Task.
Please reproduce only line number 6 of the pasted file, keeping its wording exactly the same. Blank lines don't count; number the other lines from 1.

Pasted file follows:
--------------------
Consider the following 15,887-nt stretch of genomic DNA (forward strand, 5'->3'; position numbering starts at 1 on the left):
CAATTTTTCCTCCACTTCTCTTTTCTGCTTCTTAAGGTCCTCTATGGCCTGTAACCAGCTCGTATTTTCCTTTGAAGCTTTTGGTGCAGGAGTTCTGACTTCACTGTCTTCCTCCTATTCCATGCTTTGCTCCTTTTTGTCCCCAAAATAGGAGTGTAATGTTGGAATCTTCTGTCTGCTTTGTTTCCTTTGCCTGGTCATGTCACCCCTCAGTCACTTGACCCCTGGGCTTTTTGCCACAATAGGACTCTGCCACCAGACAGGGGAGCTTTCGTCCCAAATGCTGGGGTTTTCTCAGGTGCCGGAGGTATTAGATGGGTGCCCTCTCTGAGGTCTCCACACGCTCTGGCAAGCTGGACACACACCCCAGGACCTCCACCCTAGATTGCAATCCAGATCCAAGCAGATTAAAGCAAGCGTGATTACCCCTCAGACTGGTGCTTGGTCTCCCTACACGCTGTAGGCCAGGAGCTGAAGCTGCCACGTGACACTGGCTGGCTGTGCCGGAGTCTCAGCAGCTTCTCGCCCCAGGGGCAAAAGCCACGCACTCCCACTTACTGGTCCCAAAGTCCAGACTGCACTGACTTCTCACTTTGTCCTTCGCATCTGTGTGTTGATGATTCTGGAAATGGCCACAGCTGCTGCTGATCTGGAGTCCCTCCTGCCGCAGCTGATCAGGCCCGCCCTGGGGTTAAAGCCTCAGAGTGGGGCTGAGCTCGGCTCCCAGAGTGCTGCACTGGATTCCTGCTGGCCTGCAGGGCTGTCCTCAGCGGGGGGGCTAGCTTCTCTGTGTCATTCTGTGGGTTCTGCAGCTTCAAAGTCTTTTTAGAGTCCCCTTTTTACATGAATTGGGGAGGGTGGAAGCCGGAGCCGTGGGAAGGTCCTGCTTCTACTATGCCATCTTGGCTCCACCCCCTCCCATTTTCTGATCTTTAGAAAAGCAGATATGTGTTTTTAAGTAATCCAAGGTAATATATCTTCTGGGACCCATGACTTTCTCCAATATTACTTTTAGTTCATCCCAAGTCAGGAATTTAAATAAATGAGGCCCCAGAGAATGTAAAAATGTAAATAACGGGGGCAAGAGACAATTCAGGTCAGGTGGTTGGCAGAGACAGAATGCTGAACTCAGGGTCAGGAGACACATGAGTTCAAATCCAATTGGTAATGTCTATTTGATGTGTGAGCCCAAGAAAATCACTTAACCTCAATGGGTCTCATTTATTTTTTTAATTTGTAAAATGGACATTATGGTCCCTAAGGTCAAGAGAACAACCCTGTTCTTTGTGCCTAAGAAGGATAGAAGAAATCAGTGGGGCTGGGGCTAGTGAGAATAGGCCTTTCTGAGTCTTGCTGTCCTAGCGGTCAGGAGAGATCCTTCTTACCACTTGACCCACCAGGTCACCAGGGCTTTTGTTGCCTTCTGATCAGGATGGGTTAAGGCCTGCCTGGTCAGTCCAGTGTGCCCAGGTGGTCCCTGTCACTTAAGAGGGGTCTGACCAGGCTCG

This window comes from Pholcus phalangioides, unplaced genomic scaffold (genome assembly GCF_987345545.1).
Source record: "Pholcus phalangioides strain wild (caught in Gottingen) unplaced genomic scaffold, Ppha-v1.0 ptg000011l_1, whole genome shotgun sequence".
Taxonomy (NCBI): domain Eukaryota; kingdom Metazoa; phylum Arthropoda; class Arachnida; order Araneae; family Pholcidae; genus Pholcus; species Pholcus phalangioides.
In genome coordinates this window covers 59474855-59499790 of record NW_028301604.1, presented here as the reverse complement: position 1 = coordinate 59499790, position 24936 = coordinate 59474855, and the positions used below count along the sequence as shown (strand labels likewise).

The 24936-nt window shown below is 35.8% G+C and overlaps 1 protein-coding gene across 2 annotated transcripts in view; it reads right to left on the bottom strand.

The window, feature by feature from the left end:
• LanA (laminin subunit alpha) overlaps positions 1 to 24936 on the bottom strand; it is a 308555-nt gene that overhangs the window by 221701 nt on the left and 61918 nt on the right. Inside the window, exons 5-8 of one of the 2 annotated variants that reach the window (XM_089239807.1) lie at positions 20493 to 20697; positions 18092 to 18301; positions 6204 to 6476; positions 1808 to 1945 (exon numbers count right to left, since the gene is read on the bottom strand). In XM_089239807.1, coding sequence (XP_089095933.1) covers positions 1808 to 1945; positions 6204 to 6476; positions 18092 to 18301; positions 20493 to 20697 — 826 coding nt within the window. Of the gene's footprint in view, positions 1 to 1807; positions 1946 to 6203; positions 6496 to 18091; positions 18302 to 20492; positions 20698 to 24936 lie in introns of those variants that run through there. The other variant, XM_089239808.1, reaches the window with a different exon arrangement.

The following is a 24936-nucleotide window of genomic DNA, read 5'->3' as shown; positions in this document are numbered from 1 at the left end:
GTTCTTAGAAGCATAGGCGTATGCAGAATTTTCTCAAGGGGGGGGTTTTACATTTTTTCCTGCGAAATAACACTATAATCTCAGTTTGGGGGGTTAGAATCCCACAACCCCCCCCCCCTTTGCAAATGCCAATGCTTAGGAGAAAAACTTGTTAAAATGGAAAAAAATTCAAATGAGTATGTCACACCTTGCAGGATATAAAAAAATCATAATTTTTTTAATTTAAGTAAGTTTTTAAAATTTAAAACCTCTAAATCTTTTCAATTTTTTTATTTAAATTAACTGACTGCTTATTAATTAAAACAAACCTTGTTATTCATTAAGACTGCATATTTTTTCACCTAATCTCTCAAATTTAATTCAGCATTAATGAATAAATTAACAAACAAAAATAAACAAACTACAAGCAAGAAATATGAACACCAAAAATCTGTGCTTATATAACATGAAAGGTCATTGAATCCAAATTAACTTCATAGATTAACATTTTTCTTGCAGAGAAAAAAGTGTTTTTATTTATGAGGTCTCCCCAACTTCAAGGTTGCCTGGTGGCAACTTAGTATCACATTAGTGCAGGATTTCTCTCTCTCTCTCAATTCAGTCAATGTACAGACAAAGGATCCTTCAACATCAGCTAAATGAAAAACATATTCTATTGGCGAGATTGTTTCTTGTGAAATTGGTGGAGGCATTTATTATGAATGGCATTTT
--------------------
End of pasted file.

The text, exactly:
In genome coordinates this window covers 59474855-59499790 of record NW_028301604.1, presented here as the reverse complement: position 1 = coordinate 59499790, position 24936 = coordinate 59474855, and the positions used below count along the sequence as shown (strand labels likewise).